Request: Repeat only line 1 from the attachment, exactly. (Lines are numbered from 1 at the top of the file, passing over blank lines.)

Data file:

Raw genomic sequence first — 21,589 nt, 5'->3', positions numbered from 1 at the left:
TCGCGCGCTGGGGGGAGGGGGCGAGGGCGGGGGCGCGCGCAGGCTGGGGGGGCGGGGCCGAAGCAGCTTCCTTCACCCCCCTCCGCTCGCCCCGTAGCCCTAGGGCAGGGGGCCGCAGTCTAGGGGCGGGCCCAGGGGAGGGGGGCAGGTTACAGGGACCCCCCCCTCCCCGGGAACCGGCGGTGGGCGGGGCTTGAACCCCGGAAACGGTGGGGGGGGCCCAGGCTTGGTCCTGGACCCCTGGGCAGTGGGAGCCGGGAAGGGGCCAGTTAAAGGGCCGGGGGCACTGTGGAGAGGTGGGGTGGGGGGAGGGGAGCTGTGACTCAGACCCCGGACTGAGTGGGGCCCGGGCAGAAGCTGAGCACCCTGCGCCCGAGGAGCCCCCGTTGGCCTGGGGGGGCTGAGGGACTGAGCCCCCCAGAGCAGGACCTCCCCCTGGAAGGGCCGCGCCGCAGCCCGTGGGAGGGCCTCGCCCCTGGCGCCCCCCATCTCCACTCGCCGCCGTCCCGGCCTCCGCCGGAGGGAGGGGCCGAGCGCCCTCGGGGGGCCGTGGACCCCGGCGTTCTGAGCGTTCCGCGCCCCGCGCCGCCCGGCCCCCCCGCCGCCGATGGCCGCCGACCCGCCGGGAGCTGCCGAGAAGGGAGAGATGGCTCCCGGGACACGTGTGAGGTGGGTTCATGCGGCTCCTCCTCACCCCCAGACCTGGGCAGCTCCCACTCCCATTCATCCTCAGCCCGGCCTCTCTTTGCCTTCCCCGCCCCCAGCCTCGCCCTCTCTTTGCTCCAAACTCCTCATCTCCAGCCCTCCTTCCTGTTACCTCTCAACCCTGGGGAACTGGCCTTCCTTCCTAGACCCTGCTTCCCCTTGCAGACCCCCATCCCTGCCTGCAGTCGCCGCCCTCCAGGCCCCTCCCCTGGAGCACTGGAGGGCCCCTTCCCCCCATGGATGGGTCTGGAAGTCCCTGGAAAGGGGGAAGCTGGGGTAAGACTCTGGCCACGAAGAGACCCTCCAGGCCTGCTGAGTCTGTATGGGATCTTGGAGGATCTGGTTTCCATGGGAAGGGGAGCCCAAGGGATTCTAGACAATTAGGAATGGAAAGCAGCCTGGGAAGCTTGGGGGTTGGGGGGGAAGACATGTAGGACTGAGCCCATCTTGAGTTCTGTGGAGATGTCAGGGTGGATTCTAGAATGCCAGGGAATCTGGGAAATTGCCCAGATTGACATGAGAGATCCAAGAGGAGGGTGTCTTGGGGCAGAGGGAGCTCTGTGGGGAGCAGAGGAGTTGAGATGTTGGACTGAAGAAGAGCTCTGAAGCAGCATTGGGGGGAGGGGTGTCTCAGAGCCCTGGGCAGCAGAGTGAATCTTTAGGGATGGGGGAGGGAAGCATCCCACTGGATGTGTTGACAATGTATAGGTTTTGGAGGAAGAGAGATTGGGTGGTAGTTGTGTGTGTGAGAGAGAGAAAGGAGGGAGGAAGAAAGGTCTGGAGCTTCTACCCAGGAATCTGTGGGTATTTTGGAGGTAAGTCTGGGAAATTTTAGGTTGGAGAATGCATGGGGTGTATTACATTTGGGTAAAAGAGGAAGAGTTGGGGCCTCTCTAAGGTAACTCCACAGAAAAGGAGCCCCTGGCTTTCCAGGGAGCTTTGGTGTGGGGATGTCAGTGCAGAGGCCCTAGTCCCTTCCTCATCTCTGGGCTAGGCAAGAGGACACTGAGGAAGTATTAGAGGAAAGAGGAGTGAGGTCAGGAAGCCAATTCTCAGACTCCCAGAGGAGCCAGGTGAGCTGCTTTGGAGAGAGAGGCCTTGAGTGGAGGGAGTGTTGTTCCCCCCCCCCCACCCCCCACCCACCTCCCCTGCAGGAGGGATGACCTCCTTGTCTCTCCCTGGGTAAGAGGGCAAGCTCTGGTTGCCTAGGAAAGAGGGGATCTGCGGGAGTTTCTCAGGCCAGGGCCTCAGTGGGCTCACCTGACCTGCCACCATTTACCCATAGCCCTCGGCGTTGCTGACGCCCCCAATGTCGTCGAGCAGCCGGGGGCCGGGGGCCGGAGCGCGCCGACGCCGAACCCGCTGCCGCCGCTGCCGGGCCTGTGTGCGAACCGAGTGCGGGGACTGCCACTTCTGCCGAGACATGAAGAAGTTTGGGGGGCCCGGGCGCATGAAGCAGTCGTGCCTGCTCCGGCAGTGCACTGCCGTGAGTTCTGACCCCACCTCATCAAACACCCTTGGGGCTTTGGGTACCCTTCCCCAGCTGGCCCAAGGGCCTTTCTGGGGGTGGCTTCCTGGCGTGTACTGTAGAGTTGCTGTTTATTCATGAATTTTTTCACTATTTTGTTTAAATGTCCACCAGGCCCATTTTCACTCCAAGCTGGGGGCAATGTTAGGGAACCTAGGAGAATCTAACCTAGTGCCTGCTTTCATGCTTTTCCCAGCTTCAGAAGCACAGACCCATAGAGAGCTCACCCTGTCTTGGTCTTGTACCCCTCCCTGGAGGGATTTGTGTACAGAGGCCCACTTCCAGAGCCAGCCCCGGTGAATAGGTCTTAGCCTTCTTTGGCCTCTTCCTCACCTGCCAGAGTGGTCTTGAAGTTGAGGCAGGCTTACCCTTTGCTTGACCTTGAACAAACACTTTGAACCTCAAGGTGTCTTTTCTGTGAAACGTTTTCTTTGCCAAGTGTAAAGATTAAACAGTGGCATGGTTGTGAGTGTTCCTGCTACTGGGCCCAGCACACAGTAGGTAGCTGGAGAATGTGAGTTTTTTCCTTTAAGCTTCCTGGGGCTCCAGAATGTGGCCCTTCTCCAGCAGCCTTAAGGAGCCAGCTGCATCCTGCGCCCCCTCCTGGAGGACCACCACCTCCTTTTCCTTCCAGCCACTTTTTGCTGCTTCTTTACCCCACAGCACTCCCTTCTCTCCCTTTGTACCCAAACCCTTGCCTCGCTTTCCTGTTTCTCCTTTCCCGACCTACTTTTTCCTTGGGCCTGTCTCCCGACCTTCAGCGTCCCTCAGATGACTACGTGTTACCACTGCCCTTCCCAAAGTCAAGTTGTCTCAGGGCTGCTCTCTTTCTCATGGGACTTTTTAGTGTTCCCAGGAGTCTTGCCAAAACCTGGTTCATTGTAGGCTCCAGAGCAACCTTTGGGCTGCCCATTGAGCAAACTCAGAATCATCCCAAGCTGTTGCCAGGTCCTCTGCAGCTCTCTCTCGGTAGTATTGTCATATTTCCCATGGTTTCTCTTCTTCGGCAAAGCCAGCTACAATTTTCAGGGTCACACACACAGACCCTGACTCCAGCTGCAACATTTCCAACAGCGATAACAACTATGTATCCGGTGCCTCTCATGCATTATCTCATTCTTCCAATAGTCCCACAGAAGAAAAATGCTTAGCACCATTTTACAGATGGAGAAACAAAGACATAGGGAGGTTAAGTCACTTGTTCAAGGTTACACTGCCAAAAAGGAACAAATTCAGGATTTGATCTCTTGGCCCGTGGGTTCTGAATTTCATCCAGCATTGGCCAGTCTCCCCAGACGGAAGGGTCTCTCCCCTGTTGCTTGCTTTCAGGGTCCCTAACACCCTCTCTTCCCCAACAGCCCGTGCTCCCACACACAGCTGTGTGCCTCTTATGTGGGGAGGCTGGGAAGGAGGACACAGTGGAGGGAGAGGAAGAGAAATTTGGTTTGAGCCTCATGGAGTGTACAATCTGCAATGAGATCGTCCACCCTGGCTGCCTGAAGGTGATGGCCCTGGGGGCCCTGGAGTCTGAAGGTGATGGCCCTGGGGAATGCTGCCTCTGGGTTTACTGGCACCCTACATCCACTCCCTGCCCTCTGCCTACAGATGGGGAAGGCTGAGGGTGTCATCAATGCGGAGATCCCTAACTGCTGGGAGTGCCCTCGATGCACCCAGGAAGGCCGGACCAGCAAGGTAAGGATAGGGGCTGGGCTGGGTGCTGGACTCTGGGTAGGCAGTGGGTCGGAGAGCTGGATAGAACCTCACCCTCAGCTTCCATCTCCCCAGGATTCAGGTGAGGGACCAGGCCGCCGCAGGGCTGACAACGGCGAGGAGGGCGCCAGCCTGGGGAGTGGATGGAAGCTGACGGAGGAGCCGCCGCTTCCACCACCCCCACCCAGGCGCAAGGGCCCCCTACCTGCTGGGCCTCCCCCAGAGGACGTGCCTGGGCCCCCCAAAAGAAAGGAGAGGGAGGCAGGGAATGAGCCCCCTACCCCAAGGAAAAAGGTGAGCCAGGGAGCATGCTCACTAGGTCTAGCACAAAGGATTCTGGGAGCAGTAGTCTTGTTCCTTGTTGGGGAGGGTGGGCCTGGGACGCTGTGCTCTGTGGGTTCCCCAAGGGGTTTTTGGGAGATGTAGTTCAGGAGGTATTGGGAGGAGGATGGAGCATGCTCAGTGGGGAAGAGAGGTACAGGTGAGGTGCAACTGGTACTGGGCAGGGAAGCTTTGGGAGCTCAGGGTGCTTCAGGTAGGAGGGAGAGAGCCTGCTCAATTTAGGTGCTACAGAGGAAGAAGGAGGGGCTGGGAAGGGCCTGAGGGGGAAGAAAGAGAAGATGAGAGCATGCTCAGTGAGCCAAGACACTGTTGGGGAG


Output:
Raw genomic sequence first — 21,589 nt, 5'->3', positions numbered from 1 at the left: